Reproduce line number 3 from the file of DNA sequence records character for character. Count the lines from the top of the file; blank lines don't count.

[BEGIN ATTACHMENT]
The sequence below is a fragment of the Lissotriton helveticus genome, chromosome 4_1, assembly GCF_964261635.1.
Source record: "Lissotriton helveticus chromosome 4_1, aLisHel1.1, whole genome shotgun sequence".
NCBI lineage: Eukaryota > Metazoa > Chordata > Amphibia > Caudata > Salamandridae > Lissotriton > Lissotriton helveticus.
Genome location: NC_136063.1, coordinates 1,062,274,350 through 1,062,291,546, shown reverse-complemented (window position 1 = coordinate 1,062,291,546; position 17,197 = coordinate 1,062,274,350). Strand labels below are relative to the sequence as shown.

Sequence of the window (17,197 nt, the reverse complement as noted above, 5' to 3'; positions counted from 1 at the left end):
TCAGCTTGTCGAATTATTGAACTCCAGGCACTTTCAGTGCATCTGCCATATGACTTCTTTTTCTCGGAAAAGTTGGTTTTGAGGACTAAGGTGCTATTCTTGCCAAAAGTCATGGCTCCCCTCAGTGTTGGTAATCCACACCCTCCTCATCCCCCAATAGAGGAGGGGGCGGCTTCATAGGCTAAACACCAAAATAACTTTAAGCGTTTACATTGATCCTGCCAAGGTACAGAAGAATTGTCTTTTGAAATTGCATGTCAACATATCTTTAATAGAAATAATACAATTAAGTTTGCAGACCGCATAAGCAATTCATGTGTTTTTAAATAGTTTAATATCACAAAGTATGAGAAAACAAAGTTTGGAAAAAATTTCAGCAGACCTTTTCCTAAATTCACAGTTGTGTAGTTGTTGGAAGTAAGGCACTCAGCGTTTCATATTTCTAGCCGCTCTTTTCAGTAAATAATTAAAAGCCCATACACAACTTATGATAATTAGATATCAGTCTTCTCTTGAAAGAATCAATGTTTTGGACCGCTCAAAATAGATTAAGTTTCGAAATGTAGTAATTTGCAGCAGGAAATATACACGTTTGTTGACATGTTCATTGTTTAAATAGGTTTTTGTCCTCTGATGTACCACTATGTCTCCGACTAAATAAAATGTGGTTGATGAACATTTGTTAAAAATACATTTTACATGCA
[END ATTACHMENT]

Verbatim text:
NCBI lineage: Eukaryota > Metazoa > Chordata > Amphibia > Caudata > Salamandridae > Lissotriton > Lissotriton helveticus.